We have tested the Honor 5c’s gaming capabilities with Sky Force Reloaded, Need For Speed No Limits, Hearthstone, and Ninjump Deluxe. All of these applications are available on Google Play Store for free. After running all those games however, the only game that gave the Honor 5c a little bit of an issue was Hearthstone. Then again Hearthstone also has trouble running on certain high-end devices as well with its long loading screen. Despite running a little slow on Hearthstone though the gaming performance of the device is very impressive.
Running Sky Force Reloaded was very smooth with unnoticeable frame rate drops if there were any. The introduction animation played out smoothly and beautifully. Even Need For Speed No Limits ran without a hickup with little to no lag or frame rate dropping. Audio on these games are loud and clear, you can even hear it in a crowded environment. Of course we suggest you use headphones in public.
Overall gaming experience on the Honor 5c was impressive and quite surprising to be honest. You do not see many devices at this price range performing as well as this Honor 5c does. You probably might face some minor heating after playing graphic intensive games for an extended period of time, but it is nothing to be alarmed about.
In our test, the battery life of the Honor 5c lasts at least a whole working day with moderate use. This includes some use of messaging apps such as Whatsapp, WeChat and LINE, some phone calls through out the day, a little bit of gaming (Ninjump), some camera use and a little YouTube. Even if you add a few hours of Spotify to the list, you would still get a whole day of battery life.
If you do use the phone sparingly though it might last at least about 2 days and more. Mind you these only includes very occasional Whatsapp usage and nearly no phone calls through out these few days. Of course, you cannot avoid checking the phone on a regular basis. We also left all GPS, WiFi, Bluetooth, and Data on through out the day. The display is also on auto-brightness setting.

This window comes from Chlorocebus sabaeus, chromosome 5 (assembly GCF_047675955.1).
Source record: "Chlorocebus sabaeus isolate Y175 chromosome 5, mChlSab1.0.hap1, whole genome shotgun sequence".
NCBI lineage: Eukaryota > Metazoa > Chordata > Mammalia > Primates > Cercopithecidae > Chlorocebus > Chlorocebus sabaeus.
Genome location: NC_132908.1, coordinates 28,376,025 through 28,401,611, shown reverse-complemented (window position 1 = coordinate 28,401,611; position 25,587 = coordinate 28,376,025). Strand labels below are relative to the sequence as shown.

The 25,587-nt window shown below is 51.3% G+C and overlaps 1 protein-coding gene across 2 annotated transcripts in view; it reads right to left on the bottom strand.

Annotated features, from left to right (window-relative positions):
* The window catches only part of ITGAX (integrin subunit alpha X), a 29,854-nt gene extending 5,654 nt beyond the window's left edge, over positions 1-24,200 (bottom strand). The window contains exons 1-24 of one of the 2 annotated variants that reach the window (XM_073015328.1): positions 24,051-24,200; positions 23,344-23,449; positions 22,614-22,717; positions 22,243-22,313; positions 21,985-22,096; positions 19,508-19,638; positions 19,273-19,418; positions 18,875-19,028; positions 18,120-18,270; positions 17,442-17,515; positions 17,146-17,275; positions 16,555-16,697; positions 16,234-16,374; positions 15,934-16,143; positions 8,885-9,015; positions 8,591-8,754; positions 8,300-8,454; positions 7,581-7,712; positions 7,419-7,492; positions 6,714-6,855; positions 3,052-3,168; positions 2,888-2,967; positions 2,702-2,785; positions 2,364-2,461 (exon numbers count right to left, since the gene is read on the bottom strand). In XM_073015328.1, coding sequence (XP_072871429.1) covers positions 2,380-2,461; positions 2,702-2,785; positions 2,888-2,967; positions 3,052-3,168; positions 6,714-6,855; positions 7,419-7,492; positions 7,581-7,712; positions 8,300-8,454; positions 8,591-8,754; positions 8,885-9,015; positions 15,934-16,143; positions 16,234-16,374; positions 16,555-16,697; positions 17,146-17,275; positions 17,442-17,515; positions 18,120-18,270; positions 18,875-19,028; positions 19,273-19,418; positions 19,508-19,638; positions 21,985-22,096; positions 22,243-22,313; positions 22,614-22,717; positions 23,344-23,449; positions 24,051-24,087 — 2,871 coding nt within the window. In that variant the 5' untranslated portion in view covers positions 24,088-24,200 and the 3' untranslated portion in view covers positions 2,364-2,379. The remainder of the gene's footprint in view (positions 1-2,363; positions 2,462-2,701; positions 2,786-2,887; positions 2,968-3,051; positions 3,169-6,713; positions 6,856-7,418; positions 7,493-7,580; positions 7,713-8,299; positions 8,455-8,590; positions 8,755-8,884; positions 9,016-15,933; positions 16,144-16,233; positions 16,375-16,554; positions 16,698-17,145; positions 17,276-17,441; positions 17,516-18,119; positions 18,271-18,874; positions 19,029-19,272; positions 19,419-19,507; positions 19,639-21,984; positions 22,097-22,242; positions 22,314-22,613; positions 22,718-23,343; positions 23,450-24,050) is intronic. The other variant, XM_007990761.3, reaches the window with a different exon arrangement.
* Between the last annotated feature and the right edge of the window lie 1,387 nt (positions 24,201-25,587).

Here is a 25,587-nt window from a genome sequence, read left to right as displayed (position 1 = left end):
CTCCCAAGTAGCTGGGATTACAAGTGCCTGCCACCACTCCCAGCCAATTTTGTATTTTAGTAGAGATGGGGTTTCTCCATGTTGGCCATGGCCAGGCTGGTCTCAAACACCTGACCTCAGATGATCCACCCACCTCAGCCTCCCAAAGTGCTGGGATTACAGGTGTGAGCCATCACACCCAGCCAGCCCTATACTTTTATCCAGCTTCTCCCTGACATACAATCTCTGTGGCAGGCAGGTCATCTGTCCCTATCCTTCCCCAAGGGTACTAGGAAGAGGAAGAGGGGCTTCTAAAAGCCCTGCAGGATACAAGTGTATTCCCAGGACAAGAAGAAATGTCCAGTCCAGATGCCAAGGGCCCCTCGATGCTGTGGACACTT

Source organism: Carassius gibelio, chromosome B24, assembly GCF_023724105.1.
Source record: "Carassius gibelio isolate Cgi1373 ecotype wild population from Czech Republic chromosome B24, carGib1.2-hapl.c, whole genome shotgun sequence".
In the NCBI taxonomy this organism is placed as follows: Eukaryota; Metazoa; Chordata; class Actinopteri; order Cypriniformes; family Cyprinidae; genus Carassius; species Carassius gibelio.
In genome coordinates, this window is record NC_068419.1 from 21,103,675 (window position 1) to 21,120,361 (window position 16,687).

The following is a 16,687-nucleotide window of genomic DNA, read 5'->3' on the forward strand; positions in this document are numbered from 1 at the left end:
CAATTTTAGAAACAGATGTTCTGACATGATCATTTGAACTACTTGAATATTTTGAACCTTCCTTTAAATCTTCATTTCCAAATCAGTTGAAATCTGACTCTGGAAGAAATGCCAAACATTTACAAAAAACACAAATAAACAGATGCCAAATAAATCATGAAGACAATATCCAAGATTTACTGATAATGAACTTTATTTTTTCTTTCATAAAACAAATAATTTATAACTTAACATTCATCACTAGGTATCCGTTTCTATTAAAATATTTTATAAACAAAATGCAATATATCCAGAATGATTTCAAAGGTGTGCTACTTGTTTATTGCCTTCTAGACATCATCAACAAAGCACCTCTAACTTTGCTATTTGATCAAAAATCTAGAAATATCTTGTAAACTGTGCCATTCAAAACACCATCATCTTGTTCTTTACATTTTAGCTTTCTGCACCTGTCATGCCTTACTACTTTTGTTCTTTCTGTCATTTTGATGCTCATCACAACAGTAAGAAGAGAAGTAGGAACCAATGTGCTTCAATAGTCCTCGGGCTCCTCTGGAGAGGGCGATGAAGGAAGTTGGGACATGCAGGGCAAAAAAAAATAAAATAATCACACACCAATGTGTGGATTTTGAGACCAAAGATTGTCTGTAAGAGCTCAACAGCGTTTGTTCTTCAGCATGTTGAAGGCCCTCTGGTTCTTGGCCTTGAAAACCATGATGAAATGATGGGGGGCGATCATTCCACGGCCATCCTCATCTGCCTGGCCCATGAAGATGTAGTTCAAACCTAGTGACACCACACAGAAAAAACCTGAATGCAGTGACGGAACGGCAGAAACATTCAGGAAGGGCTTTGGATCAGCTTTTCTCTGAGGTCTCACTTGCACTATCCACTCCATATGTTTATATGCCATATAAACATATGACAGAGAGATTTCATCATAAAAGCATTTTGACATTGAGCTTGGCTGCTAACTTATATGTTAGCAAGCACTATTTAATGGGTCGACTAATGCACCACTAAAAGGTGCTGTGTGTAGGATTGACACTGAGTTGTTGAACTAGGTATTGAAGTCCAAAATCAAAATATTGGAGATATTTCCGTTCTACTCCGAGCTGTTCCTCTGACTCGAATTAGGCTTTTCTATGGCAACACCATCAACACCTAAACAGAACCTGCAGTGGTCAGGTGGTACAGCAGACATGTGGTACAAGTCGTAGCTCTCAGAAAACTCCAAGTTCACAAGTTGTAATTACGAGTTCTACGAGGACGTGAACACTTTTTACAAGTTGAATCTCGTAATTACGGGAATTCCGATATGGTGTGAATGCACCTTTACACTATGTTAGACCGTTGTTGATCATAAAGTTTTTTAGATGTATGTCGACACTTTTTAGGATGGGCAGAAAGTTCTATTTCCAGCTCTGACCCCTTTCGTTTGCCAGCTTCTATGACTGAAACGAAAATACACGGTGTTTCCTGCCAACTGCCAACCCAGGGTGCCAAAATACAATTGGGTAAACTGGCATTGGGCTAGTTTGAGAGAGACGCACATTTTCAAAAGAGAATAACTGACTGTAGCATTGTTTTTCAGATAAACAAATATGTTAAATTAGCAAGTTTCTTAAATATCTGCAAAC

As you have seen from the spec sheet, the device comes with a 5.2-inch 1,080 x 1,920 Full HD 1080p display. If you cared that much, it is an IPS LCD type display. IPS LCDs are currently the most widely used sort of display around these days. So though it is nothing to shout about, the display has a pretty neutral colour reproduction which may prove to sit well with most users. The 1080p Full HD though helps plenty when it comes to watching the likes of YouTube or other videos on the device. It may not be the biggest of displays though so you might squint when it comes to scrutinizing details in a video or photo. Then again it is not made for that.
The device does not feature any physical buttons outside the display though. This will require some of the buttons to be on-screen and takes up a fraction of the 1080p resolution. That means you will not get full 1,080 x 1,920 pixels while navigating through the device. If I am nitpicking, I’d prefer to have the menu, home and back buttons outside the display as physical or touch buttons. It may not bother most people though.
The first camera that meets your eye when unboxing the Honor 5c is the front-facing camera placed above the display. The unit meeting you is an 8-Megapixel unit with f/2.0 aperture. Pretty impressive numbers for a front-facing camera. The numbers should translate to better photos and higher details even in low light.
In our opinion the front-facing camera does take reasonably pleasant photos with a good amount of details; yes, even in low light. Of course when there is less light involved you might notice some color degradation and graininess in some photos; pretty standard when it comes to shrunk camera sensors. It is worth to note that this front-facing camera fares better than most competing devices out there though.
As for the main shooter; the 13-Megapixel rear camera is pretty impressive. Photos are detailed and actually look nice especially with HDR mode on. The f/2.0 aperture of course helps very much with low light photography with clear photos even at night.
Complaints? Maybe the colour reproduction needs some tweaking as certain colours come out way too saturated. The photos also come with a very strong blue hue to it unlike some other competitors making the photos look extra bright in some cases. The auto-focus may be a tad slower than the top performers in its class but it is hardly noticeable. Other than those, the camera fitted on the device is pretty decent at best.